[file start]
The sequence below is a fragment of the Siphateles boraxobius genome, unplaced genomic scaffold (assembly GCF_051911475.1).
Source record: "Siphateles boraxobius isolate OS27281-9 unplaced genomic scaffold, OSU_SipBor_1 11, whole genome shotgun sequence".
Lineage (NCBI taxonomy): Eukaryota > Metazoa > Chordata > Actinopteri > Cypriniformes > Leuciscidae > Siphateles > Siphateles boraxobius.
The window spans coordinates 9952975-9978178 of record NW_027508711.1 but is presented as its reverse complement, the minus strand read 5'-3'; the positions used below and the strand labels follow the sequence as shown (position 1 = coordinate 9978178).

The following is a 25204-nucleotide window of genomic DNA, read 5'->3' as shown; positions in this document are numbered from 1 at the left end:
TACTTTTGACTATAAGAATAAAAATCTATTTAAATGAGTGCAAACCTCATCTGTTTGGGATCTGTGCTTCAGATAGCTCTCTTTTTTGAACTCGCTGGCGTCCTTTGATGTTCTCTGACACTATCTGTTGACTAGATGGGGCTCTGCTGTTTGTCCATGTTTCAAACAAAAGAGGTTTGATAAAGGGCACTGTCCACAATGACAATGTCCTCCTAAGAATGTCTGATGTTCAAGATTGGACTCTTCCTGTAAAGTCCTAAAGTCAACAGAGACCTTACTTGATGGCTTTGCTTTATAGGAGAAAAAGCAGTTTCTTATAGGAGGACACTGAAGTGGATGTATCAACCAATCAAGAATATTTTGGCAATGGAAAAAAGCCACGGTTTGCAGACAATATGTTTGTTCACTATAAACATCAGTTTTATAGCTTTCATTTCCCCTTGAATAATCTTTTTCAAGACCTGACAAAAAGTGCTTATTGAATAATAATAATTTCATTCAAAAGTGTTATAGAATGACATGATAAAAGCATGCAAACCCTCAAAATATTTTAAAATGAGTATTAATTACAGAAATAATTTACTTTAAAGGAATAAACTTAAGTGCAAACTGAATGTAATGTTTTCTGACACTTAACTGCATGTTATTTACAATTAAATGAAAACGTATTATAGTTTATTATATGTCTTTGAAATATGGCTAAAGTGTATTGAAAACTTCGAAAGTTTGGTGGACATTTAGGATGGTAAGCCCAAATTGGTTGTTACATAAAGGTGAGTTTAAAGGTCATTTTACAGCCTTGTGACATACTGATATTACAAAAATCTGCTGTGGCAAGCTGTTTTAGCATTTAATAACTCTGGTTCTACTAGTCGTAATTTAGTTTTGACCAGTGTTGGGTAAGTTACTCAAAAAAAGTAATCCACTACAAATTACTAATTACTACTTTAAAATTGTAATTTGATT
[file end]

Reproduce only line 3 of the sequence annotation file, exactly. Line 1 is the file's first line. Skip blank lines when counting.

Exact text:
Lineage (NCBI taxonomy): Eukaryota > Metazoa > Chordata > Actinopteri > Cypriniformes > Leuciscidae > Siphateles > Siphateles boraxobius.